There is one additional point I’d like to make. Mr. Polanski’s supporters point to the films he has made and his many honors, ignoring not only his crime but that these films and honors are in a very real sense stolen. Had Roman Polanski served his sentence years ago would he have made the films or received the honors? Or would a space have been created in which other filmmakers might have received opportunities they did not receive? Asking that Roman Polanski be excused is asking that a criminal be allowed to abscond with the proceeds of his theft.

7 comments… add one
  • PD Shaw Link

    The one point I pause on is the victim, who apparently wants the charges against Polanski dropped and is mad at the district attorney’s office for the embarrassing attention drawn upon herself. I do not believe her wishes are determinative, but I don’t think they are irrelevant.

    I don’t know how this would go forward at this point. It seems the modern trend in sentencing is to consider surrounding circumstances that were not necessarily proven at trial. And the fact that Polanski didn’t honor the plea agreement may give prosecution opportunities to re-open the charges that were dismissed in return for the plea (no doubt in large part because prosecutors didn’t want to put a thirteen year old on the stand). I hope they don’t do that. Polanski should serve the average sentence for the crime he pled guilty too at that time and place, plus any additional penalty for fleeing the country.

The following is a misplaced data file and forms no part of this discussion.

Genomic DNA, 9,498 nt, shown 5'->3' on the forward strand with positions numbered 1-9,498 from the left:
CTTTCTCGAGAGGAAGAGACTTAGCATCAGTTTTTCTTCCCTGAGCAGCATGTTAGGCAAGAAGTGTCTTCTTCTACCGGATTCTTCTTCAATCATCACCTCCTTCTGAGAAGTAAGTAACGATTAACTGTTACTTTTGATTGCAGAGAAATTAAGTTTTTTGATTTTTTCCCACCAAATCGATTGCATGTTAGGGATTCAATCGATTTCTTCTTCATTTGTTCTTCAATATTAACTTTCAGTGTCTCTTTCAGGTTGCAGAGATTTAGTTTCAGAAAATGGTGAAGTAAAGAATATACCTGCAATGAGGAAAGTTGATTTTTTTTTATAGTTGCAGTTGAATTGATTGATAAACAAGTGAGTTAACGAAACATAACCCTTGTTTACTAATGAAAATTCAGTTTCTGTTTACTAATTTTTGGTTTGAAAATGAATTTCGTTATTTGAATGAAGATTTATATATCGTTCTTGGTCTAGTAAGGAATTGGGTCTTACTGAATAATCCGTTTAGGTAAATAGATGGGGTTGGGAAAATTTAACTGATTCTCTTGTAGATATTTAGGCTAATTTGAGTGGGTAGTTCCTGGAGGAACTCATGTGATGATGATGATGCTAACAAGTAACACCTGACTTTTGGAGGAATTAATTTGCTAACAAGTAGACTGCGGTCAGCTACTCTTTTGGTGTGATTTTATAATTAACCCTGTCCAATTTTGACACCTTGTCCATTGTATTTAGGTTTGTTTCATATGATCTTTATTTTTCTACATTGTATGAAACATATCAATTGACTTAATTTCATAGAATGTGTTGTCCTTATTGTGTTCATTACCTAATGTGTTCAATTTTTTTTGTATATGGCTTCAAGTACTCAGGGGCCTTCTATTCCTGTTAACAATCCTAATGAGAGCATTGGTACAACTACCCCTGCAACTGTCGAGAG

Ultimately, the prosecution can’t drop the case. I can’t imagine how the prosecution could be effective in similar cases in the future with defense attorneys constant reminder that the client’s offenses aren’t that serious; remember they refused to prosecute Polanski?